Frederic Carl Reichardt
- Bats Right, Throws Right
- Height 6' 3", Weight 215 lb.
- School University of Wisconsin-Madison
- High School Stevens Point High School
- Debut September 1, 1964
- Final Game April 9, 1974
- Born March 16, 1943 in Madison, WI USA
"I was the last of the true free agents." - Rick Reichardt
Rick Reichardt is remembered as a prospect who drew such large bonus offers in 1964 that the major leagues soon decided to institute a draft. The Los Angeles Angels won the competition to sign him, and he was playing in the majors before the end of the 1964 season. He hit 116 home runs in the majors between 1964 and 1974.
In addition to starring in baseball, Reichardt was a star football player at the University of Wisconsin and played in the Rose Bowl game. He led the Big Ten Conference in receptions (26) in 1963 and led the Big 10 in homers (5) and average the same year. He hit .443 in 1964 to finish second in the nation. He was named All-American. He had a kidney surgically removed early in his major league career after suffering from kidney disease, and his career was affected by this development.
"I never had the resiliency after that. Who's to say how I would have done. . . I was on my way when that happened." - Rich Reichardt, about his kidney problem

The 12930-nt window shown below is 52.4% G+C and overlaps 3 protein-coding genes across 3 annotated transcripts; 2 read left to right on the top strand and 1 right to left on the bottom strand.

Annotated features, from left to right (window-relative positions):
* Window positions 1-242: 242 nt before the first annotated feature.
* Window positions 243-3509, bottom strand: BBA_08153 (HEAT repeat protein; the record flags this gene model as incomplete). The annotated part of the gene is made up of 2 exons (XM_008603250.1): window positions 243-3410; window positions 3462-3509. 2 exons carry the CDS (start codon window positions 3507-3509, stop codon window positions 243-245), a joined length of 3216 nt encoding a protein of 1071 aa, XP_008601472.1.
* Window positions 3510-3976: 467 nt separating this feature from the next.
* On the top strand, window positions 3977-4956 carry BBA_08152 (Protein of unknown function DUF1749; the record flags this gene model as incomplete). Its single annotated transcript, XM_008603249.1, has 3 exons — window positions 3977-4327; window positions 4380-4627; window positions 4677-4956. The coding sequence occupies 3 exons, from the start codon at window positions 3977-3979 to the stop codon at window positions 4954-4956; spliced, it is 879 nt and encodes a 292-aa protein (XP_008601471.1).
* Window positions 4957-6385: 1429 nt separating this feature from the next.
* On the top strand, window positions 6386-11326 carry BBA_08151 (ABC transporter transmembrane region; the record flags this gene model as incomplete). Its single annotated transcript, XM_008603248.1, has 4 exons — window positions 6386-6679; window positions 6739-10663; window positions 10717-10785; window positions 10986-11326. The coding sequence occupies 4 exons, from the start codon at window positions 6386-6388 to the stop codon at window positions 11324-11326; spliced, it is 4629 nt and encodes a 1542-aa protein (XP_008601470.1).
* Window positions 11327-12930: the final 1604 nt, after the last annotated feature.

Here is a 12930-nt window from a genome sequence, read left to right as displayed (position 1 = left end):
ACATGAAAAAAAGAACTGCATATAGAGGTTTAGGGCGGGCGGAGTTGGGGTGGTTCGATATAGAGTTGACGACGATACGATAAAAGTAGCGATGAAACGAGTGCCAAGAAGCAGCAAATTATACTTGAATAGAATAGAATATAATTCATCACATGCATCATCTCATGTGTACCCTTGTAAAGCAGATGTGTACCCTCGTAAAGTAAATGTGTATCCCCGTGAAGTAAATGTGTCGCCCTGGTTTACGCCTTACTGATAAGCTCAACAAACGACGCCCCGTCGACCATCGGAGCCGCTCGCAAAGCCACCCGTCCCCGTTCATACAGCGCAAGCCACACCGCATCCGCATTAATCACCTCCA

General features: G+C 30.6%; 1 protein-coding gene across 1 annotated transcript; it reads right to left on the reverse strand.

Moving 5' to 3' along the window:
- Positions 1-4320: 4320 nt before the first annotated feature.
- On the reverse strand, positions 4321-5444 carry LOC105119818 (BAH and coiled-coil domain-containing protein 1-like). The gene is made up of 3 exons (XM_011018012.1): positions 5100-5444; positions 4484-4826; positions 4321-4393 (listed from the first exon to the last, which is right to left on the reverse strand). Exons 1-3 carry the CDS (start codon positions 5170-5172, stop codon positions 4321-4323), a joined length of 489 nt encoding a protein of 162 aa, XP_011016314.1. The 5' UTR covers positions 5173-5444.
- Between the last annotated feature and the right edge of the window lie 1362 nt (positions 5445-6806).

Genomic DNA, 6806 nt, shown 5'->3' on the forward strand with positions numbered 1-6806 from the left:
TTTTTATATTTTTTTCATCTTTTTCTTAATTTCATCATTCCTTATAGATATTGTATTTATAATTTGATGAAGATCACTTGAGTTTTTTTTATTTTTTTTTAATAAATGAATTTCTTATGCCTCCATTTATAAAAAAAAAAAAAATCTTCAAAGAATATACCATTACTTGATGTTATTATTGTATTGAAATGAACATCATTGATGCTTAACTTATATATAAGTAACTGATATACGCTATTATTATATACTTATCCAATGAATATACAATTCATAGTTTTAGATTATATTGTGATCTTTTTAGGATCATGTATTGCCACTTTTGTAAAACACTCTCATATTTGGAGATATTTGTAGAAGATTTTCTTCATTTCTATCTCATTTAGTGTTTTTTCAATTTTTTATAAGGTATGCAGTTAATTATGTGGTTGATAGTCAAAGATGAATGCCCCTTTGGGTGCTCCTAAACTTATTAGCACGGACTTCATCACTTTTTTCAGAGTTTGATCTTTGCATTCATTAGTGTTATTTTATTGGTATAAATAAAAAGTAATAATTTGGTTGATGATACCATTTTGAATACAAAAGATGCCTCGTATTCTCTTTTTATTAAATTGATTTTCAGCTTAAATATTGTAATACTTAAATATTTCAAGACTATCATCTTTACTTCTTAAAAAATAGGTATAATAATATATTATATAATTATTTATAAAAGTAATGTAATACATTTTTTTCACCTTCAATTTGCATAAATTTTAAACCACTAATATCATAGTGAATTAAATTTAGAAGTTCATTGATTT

Reichardt played eleven seasons in the majors, and while his stats don't look great, he played during the second dead-ball era and so the stats are better than they appear. He had moderately good power, and his batting average was typically above average. For example, in 1968 when the American League as a whole hit only .230 and the 1968 Angels as a team hit .227, Reichardt hit .255. He retired with an OPS+ of 115.
He was not much of a base-stealer, getting caught more often than he succeeded.
The site halosheaven.com picks him as # 62 on the list of the 100 Greatest Angels. Reichardt retired in 1974 after only one at-bat - an at-bat in which he singled, finishing the season with a 1.000 batting average.
He is not to be confused with another player of a similar name who also played in the Los Angeles area, Pete Richert.
In 2015, he was named to the College Baseball Hall of Fame.
One source: Where Are They Now? Rick Reichardt" article from 9/20/08, mlb.com.
- 20-Home Run Seasons: 1 (1968)